Police to replace military at disputed Thai-Cambodian border


SI SA KET, July 17 – Thai border patrol police are prepared to replace soldiers at the contested area between Thailand and Cambodia around the Preah Vihear temple after both countries agreed to withdraw their troops from Wednesday.

Four companies of Thai border patrol police from several northeastern provinces including Ubon Ratchathani, Udon Thani and Sakon Nakhon were now on standby at the border patrol police camp in Si Sa Ket, awaiting to take shift from the army tomorrow.

Ubon Ratchathani border control police commander Pol Col Sunthorn Praditthaen said all police are in their full capacity to protect the border and have been instructed to strictly follow the discipline in order to maintain good ties between the two neighbours.

Col Sunthorn said he and a group of border patrol police will survey the area today to familiarise themselves with it before replacing the troops.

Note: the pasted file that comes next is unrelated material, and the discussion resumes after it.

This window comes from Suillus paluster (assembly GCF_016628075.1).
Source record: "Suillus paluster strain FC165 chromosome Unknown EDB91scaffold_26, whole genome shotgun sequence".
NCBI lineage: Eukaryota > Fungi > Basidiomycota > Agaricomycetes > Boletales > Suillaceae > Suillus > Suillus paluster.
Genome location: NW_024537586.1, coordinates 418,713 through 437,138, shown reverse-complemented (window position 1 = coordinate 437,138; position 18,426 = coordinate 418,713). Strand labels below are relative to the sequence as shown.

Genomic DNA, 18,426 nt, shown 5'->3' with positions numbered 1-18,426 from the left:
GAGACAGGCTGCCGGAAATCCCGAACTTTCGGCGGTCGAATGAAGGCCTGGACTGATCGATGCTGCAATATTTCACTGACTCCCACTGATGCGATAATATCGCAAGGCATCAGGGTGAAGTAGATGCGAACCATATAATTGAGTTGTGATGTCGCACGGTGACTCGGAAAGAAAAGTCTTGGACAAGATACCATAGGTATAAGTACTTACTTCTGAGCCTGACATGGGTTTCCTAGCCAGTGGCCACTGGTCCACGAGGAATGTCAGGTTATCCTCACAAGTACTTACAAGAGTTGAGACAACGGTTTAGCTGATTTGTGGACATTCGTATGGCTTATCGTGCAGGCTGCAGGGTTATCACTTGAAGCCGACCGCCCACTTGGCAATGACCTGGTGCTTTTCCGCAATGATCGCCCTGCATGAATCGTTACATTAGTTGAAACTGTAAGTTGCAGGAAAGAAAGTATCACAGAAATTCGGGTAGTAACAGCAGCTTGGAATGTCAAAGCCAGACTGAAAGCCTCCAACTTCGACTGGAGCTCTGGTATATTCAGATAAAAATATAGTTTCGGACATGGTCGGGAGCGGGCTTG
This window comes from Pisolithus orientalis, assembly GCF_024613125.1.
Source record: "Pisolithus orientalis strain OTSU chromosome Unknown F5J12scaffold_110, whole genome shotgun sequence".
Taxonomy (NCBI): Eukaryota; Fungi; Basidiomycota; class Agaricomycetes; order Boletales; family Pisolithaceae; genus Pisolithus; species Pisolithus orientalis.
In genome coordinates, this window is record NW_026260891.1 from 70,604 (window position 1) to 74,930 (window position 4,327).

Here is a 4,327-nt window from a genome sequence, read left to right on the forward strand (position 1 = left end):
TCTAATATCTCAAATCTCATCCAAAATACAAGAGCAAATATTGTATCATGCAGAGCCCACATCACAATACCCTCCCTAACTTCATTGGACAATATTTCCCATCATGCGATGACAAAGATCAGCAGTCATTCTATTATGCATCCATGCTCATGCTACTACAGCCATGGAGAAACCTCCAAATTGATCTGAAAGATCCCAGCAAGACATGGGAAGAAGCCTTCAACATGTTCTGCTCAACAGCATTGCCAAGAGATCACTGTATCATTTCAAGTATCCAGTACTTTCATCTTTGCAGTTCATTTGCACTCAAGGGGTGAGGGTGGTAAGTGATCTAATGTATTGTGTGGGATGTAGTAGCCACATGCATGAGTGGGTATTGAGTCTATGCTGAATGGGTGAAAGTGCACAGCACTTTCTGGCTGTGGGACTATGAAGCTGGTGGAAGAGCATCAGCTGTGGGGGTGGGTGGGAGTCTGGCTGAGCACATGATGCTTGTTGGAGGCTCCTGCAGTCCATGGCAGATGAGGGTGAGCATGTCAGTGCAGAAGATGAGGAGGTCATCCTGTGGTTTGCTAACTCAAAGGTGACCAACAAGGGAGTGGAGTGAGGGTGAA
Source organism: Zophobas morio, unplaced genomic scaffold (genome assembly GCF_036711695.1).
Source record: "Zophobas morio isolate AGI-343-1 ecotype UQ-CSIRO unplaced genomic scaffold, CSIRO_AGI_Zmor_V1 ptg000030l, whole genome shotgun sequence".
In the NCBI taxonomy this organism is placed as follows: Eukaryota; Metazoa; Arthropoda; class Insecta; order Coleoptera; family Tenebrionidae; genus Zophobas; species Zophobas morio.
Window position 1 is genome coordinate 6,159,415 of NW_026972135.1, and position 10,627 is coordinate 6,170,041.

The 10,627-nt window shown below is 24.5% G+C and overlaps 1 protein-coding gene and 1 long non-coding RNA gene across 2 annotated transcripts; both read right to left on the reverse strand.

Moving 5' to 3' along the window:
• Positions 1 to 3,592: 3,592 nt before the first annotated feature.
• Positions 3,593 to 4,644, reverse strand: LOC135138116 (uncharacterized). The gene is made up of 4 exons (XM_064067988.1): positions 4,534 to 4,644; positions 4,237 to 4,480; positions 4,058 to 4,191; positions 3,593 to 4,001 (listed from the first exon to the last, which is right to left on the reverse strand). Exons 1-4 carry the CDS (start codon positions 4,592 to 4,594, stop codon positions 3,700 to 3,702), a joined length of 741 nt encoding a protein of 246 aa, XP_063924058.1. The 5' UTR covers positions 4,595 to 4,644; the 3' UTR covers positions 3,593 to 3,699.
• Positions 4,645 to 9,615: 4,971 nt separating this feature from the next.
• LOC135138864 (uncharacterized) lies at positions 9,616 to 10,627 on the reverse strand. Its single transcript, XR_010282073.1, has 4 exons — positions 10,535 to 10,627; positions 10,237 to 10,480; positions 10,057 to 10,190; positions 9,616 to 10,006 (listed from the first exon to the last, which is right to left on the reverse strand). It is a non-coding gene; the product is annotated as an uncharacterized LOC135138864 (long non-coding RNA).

Bangkok and Phnom Penh announced last week that they would reduce their troop contingents at the disputed border under the International Court of Justice (ICJ) order.

Cambodian Foreign Minister Hor Namhong said Cambodia will withdraw some 486 military personnel from Provisional Demilitarized Zone (PDZ) surrounding the Preah Vihear Temple tomorrow in order to comply with the ICJ order.

Thai Foreign Minister Surapong Tovichakchaikul later said Thailand will draft the Terms of Reference (ToR) for ASEAN observers to access the area.

In April 2011 Cambodia asked the ICJ to clarify and interpret its 1962 ruling on Preah Vihear.

The court ruled in 1962 that the ancient Hindu temple belonged to Cambodia but did not define the boundaries of the area surrounding the structure, which has led to sporadic clashes between troops of both sides since then.

The court last July ordered both Thailand and Cambodia to immediately withdraw their military personnel present in the PDZ and have no military presence in the zone, and urged both countries to work with ASEAN to reach an agreement allowing the regional bloc’s observers to enter the disputed zone.

The two countries were also ordered to revive their stalled talks to resolve the conflicts. Both must report developments to the court until a decision on Cambodia’s main request for interpretation of the 1962 order is finalised.